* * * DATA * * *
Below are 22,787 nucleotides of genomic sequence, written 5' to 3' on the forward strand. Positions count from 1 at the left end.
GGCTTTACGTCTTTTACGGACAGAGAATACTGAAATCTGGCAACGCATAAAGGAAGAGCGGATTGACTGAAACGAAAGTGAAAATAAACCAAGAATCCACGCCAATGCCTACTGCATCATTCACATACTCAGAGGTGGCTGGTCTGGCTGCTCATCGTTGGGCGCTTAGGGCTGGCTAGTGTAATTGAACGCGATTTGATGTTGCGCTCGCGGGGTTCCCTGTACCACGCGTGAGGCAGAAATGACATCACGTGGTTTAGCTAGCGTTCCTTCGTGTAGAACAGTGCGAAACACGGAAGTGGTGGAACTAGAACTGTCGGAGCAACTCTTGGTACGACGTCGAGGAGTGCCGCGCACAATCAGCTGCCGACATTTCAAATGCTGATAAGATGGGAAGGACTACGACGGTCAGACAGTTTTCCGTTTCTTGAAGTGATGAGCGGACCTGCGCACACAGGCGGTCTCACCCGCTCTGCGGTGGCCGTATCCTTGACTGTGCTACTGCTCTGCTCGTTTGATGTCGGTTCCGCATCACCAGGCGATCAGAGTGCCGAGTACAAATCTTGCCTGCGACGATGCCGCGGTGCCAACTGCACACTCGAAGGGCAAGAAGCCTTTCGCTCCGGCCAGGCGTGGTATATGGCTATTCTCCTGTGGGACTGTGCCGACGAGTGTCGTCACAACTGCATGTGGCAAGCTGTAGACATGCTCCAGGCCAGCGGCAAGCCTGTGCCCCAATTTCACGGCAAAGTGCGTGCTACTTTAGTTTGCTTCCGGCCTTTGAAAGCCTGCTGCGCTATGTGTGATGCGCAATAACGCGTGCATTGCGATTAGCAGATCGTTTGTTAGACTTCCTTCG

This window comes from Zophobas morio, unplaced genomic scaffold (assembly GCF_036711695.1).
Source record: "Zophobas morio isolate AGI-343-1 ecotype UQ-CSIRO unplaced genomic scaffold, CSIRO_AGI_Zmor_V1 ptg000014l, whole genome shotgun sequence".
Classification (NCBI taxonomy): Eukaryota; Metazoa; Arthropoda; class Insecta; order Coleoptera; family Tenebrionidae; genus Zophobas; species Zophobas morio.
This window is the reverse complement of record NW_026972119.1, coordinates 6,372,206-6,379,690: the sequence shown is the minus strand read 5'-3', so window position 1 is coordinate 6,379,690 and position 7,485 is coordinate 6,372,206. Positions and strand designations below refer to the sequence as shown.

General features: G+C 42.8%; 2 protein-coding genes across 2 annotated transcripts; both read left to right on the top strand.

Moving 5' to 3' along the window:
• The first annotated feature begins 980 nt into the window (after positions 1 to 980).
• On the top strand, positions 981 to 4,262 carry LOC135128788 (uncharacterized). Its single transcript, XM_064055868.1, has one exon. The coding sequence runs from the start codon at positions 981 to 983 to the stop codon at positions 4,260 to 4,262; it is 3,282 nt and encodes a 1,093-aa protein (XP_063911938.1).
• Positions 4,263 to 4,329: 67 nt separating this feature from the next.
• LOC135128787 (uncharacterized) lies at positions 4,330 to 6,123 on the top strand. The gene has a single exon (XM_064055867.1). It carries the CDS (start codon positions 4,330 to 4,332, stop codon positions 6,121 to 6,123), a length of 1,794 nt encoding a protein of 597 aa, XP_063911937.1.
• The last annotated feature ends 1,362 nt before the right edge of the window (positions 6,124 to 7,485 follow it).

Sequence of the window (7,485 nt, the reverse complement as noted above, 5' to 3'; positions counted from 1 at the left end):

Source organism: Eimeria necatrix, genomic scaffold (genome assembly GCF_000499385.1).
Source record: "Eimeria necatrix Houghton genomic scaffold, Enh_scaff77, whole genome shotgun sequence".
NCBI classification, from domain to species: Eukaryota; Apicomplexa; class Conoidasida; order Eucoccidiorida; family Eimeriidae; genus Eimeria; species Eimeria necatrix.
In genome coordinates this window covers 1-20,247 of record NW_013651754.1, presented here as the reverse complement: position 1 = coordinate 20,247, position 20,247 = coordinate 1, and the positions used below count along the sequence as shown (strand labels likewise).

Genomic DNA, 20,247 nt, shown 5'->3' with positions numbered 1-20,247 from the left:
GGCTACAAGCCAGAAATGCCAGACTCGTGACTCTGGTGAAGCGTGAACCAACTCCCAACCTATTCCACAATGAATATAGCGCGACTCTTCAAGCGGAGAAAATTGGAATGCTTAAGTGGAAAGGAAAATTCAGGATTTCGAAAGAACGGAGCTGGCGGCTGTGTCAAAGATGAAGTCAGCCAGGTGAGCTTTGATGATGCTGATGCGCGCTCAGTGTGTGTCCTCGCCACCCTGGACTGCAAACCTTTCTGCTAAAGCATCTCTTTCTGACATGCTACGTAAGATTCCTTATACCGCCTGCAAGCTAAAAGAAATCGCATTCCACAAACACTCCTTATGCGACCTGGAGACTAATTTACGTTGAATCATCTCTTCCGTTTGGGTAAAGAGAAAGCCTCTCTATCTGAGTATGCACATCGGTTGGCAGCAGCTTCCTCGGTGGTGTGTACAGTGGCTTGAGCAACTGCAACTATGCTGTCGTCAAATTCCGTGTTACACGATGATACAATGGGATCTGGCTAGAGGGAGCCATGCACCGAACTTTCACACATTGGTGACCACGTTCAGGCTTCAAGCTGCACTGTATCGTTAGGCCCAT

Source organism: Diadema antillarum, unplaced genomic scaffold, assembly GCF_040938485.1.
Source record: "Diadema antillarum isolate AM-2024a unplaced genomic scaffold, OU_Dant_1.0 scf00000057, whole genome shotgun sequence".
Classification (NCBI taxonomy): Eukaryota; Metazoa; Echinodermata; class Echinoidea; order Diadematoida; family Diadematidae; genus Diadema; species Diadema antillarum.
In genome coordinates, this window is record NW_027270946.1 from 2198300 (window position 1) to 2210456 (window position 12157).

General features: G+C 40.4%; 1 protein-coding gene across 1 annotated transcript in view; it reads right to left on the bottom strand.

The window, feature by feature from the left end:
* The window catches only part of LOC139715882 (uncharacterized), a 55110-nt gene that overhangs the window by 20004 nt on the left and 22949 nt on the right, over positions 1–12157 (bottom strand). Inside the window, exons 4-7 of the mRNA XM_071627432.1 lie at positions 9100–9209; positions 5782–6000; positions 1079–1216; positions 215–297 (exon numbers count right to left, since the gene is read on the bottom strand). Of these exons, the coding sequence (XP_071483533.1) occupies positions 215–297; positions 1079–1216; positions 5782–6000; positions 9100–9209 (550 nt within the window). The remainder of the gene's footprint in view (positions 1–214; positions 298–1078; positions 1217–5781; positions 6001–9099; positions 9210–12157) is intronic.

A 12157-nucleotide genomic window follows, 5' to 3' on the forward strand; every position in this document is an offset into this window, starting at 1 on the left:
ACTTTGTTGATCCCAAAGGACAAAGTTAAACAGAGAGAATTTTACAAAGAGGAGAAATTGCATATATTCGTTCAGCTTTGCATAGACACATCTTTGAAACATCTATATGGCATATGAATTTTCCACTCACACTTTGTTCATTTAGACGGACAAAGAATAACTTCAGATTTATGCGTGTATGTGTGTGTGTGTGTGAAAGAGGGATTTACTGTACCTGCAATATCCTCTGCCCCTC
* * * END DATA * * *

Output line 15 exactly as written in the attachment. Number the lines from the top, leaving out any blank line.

Source organism: Eimeria necatrix, genomic scaffold (genome assembly GCF_000499385.1).